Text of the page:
Every now and then, you witness an event where intelligent people take stock of a dicey situation, realize they are in a position to make a difference and take a stand. The Salt Lake City Planning Commission had just that chance tonight when it considered Rocky Mountain Power's proposal to dramatically expand its northeast substation at 1100 East and 144 South.
That substation is across the street from where I live, so this issue is personal for me. But hell, it was personal for dozens of folks ... homeowners, renters, workers and business owners. And they all came out on Earth Day evening and filled the council chambers to capacity to let the Planning Commission know. And for a moment, I honestly thought the commission was going to tell Rocky Mountain Power "no" and let the chips fall where they would.
It was Earth Day, after all. And highly regarded people were calling for a moratorium on power station expansions until the city created an energy master plan. The commissioners were asking tough questions about health concerns and sound decibles and impacts to the views. It all sounded very hopeful (at least, for those who wanted the substation to remain small and managable).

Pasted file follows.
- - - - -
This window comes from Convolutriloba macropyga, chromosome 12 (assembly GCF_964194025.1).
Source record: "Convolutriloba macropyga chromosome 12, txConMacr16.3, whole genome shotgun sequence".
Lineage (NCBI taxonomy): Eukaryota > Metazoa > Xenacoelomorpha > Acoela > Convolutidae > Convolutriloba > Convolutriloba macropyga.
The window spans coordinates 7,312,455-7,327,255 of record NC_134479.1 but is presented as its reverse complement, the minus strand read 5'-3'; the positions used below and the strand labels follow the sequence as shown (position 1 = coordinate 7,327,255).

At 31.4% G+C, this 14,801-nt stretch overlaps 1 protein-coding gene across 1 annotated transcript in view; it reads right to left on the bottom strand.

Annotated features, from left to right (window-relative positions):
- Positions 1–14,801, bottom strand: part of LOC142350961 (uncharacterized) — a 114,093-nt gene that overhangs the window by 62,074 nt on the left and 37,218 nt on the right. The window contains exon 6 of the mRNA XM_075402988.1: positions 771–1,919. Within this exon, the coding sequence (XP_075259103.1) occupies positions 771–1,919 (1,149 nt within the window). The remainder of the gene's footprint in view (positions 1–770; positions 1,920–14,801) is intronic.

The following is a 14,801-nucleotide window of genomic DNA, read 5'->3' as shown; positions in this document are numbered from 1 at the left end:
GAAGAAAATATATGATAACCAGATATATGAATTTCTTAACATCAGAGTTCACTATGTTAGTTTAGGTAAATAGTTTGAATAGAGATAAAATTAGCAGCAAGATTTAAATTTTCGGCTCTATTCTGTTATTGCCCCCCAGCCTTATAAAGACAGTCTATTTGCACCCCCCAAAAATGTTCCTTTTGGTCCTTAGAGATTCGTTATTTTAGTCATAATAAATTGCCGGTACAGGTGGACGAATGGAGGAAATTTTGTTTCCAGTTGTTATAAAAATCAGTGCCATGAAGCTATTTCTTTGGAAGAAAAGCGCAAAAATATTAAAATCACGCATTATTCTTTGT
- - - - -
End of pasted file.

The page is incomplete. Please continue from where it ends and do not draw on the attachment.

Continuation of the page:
And then the feet of clay made their appearance.
The Planning Commission went on to approve Rocky Mountain's plan with no conditions, no stern lectures, no demands for something in return. OK, it was a close vote. But they could have used the opportunity to say something. To make a point about how we can do better. How power poles the size of Godzilla do not a quaint neighbhorhood make. But in the end, the majority felt it wasn't their job to drive policy.
So, we're makin' way for the big cranes, the big poles and the big wires in our hood. But beware: Today, it's our back yard, tomorrow it might be yours. And then you, too, will wonder why Rocky Mountain Power always gets its way and why there is no master plan. (Did I mention it was Earth Day?)